Politics

Trump rages as an official who listened to the Ukraine call testifies in impeachment probe

Key Points
  • President Trump sent more than 30 tweets and retweets within two hours Tuesday morning.
  • Nearly all of his own tweets railed against the latest moves by the Democrats, along with attacks on the witnesses called to testify in the probe, whom Trump labels "Never Trumpers."
  • Trump launched his social media bombardment ahead of scheduled testimony from Lt. Col. Alexander Vindman, a Ukraine expert on the National Security Council.
National Security Council Director for European Affairs Alexander Vindman arrives for a closed-door deposition at the US Capitol in Washington, DC on October 29, 2019.
Mandel Ngan | AFP | Getty Images

President Donald Trump unleashed a barrage of angry tweets Tuesday morning as House Democrats prepared to vote about their impeachment inquiry and a key National Security Council official headed to Capitol Hill to testify.

Trump sent more than 30 tweets and retweets within two hours. Most of the tweets he shared were messages from his Republican allies in Congress, along with a few conservative media personalities.

Nearly all of his own tweets railed against the latest moves by the Democrats, along with attacks on the witnesses called to testify in the probe, whom Trump labels "Never Trumpers."

Trump launched his social media bombardment ahead of scheduled testimony from Lt. Col. Alexander Vindman, a Ukraine expert on the National Security Council who listened to Trump's July 25 call with Ukraine President Volodymyr Zelensky.

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House expected to vote on Trump impeachment inquiry

In that call, Trump asked Zelensky to have Ukraine "look into" unsubstantiated corruption allegations against former Vice President Joe Biden and his son Hunter. Trump also asked Zelensky to "do us a favor though" and investigate whether Ukraine had been involved in foreign interference in the 2016 presidential election — a suspicion reportedly based on a conspiracy theory.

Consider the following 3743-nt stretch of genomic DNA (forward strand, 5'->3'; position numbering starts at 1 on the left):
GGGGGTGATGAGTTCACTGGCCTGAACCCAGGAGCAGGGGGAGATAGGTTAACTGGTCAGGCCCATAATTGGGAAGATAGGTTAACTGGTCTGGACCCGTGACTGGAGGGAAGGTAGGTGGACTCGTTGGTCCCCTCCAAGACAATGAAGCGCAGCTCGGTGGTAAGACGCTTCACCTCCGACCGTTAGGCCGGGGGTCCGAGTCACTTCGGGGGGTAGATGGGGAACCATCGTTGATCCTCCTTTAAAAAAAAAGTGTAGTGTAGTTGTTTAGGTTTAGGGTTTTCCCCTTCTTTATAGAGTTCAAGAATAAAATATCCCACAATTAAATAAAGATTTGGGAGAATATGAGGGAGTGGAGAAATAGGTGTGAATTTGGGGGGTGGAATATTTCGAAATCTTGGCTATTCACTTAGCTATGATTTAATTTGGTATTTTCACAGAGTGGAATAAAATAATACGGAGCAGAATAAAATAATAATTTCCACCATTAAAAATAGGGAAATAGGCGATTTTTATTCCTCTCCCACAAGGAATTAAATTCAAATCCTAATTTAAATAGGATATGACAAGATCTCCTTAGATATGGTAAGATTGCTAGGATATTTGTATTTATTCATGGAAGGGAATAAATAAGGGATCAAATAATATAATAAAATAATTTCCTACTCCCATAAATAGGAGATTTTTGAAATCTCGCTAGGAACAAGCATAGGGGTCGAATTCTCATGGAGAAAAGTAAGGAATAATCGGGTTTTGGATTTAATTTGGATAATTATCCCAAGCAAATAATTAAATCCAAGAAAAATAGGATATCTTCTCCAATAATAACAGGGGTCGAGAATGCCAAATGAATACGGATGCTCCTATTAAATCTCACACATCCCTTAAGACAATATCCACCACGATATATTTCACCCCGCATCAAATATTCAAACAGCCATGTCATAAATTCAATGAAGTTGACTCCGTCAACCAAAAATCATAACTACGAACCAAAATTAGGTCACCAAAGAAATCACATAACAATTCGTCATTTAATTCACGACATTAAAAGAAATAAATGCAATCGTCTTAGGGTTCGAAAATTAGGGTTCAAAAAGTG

Vindman testified Tuesday. He was expected to say that he considered the request to probe the Bidens so damaging to American national security that he reported it to a superior, according to his opening statement, obtained by NBC News.

"I was concerned by the call. I did not think it was proper to demand that a foreign government investigate a U.S. citizen, and I was worried about the implications for the U.S. government's support of Ukraine," Vindman says in his written remarks.

Vindman is the National Security Council director for European affairs. He joined the National Security Council in July 2018.

House Democrats are also expected to reveal new details Tuesday about a vote on impeachment inquiry procedures. The move, announced Monday by House Speaker Nancy Pelosi, is a direct challenge to one of the main criticisms from Republicans about the probe, which has largely been conducted through closed-door hearings before select lawmakers.

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President Trump speaks to reporters about the impeachment inquiry

The Rules Committee is set to mark up the resolution on Wednesday. A vote is expected Thursday.

The Trump administration is refusing to cooperate with the impeachment proceedings and has pressured some witnesses not to appear for scheduled depositions, even after receiving subpoenas to testify from the House.

For instance, Charles Kupperman, former deputy to national security adviser John Bolton, filed a lawsuit Friday asking a judge to rule whether he must comply with the Trump administration or with the congressional subpoena for his testimony.

House Intelligence Chairman Adam Schiff, D-Calif., said Kupperman may be held in contempt for his failure to comply with the subpoena.

Pelosi said Democrats are taking the vote "to eliminate any doubt as to whether the Trump administration may withhold documents, prevent witness testimony, disregard duly authorized subpoenas, or continue obstructing the House of Representatives."

Republicans, however, were not satisfied — as Trump's flurry of retweets Tuesday morning made clear.